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Brewing my own kombucha

Brewing my own kombucha

Another happy day. Brewing my own kombucha. I like to try all kinds of health food and healthy drinks. I tried kombucha a few times. Didn’t think a lot off it. Up until I had some kombucha at PURE yoga, health, adventure in Granada/Nicaragua. I simple loved it. They had their own recipe. The big difference with the stuff I had been drinking: they used black tea and a lot of ginger.

The kombuchas I had so far were all made out of green tea. There wasn’t a lot of taste to it. At PURE there was. A bit sour, but I like sour and a bit strong, but I like strong. I did some research on the web and found out kombucha is pretty easy to make. It’s ‘just’ fermented tea. I am a big tea lover and I love creating and being creative with food and drinks. As soon as I was home I got the few items I needed to make kombucha: pots, funnel and a thermometer. That’s it. Easy does it. I like easy.

The only other thing I needed was a Scoby (Symbiotic Colony of Bacteria and Yeast). As I told you before, I love Holland, simply because you can get everything you want in this country. I ordered my Scoby online at Kefirwinkeltje and as soon as it got in, I started brewing; using the recipe of Kefirwinkeltje. I like to get the recipe of PURE as well, but the owners, Warren and April, are getting married these days. They don’t have one, they have five ceremonies, so they are quit busy.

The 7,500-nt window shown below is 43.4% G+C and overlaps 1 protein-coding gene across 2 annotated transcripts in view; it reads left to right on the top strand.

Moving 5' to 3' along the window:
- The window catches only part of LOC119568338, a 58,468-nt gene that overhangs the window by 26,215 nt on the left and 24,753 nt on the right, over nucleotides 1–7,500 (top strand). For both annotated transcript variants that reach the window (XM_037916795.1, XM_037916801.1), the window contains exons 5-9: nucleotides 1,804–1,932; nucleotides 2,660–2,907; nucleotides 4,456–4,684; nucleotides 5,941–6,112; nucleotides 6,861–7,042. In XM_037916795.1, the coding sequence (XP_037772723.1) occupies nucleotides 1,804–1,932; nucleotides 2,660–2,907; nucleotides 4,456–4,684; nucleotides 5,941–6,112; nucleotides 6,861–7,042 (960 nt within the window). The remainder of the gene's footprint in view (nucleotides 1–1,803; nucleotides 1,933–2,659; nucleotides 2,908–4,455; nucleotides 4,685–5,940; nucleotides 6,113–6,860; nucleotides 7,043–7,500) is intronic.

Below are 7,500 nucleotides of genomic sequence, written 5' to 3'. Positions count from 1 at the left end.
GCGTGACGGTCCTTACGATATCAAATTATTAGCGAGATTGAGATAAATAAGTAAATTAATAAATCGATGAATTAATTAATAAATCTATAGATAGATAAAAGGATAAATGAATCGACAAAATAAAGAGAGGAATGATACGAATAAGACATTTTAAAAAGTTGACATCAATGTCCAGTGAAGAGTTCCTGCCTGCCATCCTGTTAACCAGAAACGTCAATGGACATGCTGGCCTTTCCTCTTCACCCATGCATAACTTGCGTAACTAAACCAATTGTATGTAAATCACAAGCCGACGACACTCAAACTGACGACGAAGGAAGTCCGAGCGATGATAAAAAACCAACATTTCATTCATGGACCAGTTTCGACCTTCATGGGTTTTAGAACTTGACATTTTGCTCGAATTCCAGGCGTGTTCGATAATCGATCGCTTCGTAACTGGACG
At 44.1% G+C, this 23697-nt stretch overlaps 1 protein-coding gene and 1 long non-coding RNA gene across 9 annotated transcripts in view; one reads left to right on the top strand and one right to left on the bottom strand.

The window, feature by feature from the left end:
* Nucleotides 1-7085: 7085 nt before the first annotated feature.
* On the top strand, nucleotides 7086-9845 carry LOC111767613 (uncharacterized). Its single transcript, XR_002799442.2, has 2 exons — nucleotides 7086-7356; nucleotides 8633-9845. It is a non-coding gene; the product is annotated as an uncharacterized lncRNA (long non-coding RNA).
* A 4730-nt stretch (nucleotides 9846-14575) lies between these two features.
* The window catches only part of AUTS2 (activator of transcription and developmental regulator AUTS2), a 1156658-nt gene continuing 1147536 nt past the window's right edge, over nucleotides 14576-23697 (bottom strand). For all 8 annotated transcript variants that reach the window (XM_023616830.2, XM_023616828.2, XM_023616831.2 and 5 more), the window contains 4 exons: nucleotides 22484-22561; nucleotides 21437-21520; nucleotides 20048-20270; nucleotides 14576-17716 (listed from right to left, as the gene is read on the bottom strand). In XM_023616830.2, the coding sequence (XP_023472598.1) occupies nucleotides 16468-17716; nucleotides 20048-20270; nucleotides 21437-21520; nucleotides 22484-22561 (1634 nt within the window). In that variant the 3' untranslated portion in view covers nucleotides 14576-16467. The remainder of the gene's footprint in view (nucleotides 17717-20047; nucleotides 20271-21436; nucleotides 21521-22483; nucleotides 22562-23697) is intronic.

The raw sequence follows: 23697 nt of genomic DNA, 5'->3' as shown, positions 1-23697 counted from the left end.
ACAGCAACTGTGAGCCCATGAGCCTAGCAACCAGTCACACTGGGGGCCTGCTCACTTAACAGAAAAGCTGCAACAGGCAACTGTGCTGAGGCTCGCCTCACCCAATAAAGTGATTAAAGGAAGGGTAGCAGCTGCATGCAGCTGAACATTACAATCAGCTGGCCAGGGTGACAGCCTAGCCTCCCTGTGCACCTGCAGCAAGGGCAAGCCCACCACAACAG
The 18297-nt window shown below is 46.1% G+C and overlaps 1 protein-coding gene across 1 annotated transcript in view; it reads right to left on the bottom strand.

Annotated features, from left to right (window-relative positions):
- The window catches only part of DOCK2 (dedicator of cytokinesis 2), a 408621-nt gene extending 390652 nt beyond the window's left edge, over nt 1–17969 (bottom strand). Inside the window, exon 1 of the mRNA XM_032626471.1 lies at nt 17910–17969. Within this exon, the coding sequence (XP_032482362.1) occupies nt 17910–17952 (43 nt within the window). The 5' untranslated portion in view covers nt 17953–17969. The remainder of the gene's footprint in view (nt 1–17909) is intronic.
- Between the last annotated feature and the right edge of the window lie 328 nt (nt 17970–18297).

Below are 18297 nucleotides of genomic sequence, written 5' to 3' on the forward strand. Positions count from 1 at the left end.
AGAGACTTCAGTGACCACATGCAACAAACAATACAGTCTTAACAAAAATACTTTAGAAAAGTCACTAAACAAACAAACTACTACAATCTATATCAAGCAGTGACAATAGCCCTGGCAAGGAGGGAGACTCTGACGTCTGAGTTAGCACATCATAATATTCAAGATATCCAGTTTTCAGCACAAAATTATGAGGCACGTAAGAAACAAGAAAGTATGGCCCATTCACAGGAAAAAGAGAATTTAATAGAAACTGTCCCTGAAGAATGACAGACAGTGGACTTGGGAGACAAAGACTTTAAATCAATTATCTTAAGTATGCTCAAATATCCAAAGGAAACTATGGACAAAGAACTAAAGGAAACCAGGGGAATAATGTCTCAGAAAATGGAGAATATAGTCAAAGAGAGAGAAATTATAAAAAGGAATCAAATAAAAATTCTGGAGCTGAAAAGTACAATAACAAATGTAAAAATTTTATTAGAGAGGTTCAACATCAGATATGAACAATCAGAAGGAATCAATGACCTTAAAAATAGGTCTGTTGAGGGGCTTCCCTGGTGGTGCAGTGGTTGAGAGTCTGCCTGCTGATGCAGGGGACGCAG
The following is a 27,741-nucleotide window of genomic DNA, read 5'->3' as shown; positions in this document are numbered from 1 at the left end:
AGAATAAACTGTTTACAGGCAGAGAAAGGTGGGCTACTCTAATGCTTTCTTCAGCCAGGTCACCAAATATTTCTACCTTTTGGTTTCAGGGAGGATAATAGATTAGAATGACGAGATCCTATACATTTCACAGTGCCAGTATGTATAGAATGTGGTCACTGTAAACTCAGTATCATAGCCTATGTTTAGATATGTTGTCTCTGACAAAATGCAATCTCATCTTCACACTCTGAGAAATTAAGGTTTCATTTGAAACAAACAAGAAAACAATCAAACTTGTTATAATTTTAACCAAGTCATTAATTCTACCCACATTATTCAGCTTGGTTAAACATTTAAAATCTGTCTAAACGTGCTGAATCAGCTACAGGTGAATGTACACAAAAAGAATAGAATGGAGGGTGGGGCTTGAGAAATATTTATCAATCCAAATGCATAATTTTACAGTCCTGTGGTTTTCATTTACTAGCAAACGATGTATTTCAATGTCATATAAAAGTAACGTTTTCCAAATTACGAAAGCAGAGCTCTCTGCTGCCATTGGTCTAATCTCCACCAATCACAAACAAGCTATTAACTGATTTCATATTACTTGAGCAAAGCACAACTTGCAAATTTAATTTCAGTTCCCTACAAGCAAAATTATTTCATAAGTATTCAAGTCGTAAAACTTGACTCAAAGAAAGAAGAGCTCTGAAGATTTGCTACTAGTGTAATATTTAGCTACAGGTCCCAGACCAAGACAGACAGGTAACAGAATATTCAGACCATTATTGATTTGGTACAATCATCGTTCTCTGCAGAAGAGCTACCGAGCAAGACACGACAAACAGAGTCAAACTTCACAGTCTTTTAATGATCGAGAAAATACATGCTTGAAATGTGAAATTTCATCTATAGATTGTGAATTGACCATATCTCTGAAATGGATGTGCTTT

It gives me the time to experiment with my own kombucha. I like the first brew I made. It’s a bit sour. It has to stand between ten and fourteen days at a room temperature between 25 and 29 degrees Celsius. I went for fourteen days, but I’m not sure if the room temperature was a minimum of 25 degrees. This still is the Netherlands. It ain’t that warm. Today I made batch number two. This one will stand in the attic. Maybe it makes a difference. It doesn’t have to be perfect in one go. Playing with it is part of the fun.

For one liter of kombucha you want:

  • pan with water or electric water boiler
  • glass jaw (I use 2 liter jaws)
  • 1 liter mineral water (in the Netherlands I use tap water)
  • wooden spoon
  • strainer
  • thermometer
  • black, green or white tea (I am experimenting with herbs)
  • 100 grams cane sucker (don’t use honey)
  • 1 deciliter kombucha or 1 deciliter apple vinegar
  • 1 scoby

Boil the water, add tea and let it stand for at least 15 minutes. When the tea is cooled of to maximum 45 degrees Celsius (C) add the cane sucker and stir. Let the mixture cool down to less than 30 degrees. Add the kombucha/apple vinegar and the scoby. (Work as clean as possible.)

Close the jar with a cloth that let’s air pass through or a piece of kitchen paper. Close it of with a rubber band. Put the jar away in the dark, dry place (no smoking, no moisture). The temperature in the jar should be between 25 and 29 degrees C. Let the jar stand for ten to fourteen days. 

After 10 to 14 days you can strain your kombucha and put it in the fridge. I like to drink it cool. If it’s to sour you can always add some water or fruit juice. If correct another scoby is in your jar. You should have two now, so you can make even more kombucha. 

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